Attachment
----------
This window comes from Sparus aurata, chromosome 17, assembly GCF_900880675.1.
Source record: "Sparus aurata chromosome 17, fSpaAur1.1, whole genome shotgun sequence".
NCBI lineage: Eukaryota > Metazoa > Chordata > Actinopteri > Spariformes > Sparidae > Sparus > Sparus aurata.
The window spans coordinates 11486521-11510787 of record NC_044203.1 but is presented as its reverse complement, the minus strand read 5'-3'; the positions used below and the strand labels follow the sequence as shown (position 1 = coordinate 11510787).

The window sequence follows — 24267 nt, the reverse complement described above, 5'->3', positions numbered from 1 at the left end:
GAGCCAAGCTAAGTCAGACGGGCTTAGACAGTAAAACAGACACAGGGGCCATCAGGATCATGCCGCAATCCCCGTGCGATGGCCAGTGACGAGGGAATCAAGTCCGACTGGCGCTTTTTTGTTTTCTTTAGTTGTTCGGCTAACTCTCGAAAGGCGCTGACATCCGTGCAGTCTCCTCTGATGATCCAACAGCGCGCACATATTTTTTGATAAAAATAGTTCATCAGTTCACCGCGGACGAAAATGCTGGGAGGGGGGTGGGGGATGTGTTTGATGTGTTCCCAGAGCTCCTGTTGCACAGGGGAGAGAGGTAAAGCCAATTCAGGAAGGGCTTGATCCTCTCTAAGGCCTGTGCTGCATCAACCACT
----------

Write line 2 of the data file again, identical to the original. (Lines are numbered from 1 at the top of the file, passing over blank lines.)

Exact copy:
Source record: "Sparus aurata chromosome 17, fSpaAur1.1, whole genome shotgun sequence".